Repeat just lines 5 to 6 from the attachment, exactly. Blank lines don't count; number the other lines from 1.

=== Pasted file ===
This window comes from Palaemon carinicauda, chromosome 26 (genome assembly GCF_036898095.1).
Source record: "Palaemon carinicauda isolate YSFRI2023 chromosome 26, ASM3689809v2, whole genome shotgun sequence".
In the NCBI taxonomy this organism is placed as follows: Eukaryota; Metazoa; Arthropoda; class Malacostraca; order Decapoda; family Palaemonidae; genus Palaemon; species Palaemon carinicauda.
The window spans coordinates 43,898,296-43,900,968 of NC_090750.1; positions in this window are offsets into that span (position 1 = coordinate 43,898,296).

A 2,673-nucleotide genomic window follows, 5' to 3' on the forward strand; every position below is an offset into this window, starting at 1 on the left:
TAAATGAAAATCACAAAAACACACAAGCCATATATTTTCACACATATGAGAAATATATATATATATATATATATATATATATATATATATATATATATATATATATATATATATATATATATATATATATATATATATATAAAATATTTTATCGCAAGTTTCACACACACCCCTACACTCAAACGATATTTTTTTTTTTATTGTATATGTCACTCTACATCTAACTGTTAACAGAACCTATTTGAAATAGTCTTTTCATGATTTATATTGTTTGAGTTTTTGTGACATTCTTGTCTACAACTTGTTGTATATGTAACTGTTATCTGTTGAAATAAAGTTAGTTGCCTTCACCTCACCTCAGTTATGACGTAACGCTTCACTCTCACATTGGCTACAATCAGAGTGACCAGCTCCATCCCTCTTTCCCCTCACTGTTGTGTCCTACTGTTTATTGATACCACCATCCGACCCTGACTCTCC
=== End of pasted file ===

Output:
A 2,673-nucleotide genomic window follows, 5' to 3' on the forward strand; every position below is an offset into this window, starting at 1 on the left:
TAAATGAAAATCACAAAAACACACAAGCCATATATTTTCACACATATGAGAAATATATATATATATATATATATATATATATATATATATATATATATATATATATATATATATATATATATATATATATATATATATATAAAATATTTTATCGCAAGTTTCACACACACCCCTACACTCAAACGATATTTTTTTTTTTATTGTATATGTCACTCTACATCTAACTGTTAACAGAACCTATTTGAAATAGTCTTTTCATGATTTATATTGTTTGAGTTTTTGTGACATTCTTGTCTACAACTTGTTGTATATGTAACTGTTATCTGTTGAAATAAAGTTAGTTGCCTTCACCTCACCTCAGTTATGACGTAACGCTTCACTCTCACATTGGCTACAATCAGAGTGACCAGCTCCATCCCTCTTTCCCCTCACTGTTGTGTCCTACTGTTTATTGATACCACCATCCGACCCTGACTCTCC